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Tucker looks like the real deal. Photo by Tim Warner/Getty Images

Kyle Tucker finally had his breakout season in 2020. The 23-year-old flashed potential to be a legitimate five-tool threat. He slashed .268/.325/.512, swiped eight bags, and played above average defense. Is Tucker's performance sustainable? Not only that, but is there room for growth?

Hard Hit % - 44.5%

Barrel % - 9.1%

K % - 20.2%

BB % - 7.9%
Chase % - 26.2%

The first thing to realize with Kyle Tucker is the small sample size at the MLB level. Despite appearing in three separate seasons, he's played in a total of 108 games, which is obviously quite a bit shy of even one full season. He also has an extremely unique swing that you wouldn't teach to anybody, but it "works" for him. This makes him a tough hitter to judge, as it's uncomfortable judging mechanics that work for him, and it's uncomfortable judging numbers that haven't had time to develop trends.

Hard Hit, Barrel, and Chase numbers are unavailable for the minors, but walk and strikeouts percentages are. This creates the ability to at least look at one trend.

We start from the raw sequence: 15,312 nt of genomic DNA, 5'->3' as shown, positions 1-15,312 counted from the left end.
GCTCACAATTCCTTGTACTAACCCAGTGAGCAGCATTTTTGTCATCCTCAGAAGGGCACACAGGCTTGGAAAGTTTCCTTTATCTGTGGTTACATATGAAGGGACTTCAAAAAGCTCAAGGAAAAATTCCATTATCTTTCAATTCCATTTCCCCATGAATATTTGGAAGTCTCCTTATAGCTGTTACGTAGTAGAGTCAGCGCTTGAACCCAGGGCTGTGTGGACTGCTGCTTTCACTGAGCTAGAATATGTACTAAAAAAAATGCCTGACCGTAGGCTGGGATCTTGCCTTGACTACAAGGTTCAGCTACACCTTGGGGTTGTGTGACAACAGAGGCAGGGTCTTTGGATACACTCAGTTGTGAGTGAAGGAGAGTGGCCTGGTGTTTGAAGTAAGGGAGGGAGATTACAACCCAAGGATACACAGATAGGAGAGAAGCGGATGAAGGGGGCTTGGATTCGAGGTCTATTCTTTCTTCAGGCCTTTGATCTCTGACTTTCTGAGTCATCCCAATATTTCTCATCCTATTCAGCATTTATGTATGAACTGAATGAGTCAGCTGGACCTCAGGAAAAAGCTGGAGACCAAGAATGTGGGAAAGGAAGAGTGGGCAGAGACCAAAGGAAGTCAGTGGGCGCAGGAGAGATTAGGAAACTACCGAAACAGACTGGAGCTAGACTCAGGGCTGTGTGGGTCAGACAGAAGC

Tucker broke onto the scene in 2018 with a monstrous season for AAA Fresno, the Astros affiliate at the time. In 2018, Tucker slashed .332/.400/.590 with 24 homers and 20 steals. He had an 18.1% K% and a 10.3% BB% that season. In 2019, Tucker struck out a little bit more (21.6%) but also walked a little bit more (11.2%). Tucker's 20.2% K% in 2020 is more in line with his minor league K%, indicating he's adjusted to major league pitching.

Tucker essentially put the pieces of contact ability and quality of contact from his previous MLB stints together in 2020. In 2018, Tucker didn't strike out very much (18.1% K%), but his 3.9% Barrel % didn't strike fear in any opponent.

In 2019, Tucker had a 12.8% Barrel %, and his 92 MPH average exit velocity is the best of his three seasons in MLB, but he struck out 27.8% of the time and walked just 5.6% of the time.